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kraftiekortie
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11 Aug 2016, 8:09 am

Then there are the kids who go from Classic/Kanner Autism to an Aspergian presentation. I was one of those kids.



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11 Aug 2016, 8:44 am

EJ Brown wrote:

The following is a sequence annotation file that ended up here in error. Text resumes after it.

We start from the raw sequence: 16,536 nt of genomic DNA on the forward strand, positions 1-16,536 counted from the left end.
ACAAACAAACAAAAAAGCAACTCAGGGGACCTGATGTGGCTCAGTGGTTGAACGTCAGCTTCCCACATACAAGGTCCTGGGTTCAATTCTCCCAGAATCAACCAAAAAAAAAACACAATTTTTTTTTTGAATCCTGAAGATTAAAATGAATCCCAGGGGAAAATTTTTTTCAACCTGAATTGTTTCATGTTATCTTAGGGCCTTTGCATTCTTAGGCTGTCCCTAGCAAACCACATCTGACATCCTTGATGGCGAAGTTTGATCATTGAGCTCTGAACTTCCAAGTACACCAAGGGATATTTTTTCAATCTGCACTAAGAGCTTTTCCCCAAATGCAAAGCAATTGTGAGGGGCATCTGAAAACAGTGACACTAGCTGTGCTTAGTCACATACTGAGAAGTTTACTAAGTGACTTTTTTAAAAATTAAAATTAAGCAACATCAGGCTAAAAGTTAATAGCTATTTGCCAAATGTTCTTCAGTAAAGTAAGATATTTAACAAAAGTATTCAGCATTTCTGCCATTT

I always find it interesting when others begin to doubt the things we know about our own children. If a child has cancer and recovers, others cheer him on and sing the praises of the determined parents. With autism recovery coming out the other side is met with very different results. Without knowing the child or the parent they are ostracized and perfect strangers begin to speak up as to the impossibility of it all. We have been told from the day our children were diagnosed that recovery is not possible, we should stop hoping for it because it will never be. This is a lifelong illness, settle in because your child will never get better, I am here to tell you I know recovery is possible, I have seen it not once, but twice and soon I will see it for the third time. A decade ago I had three children on the spectrum and today I am left with just one and he is fighting his way back every day.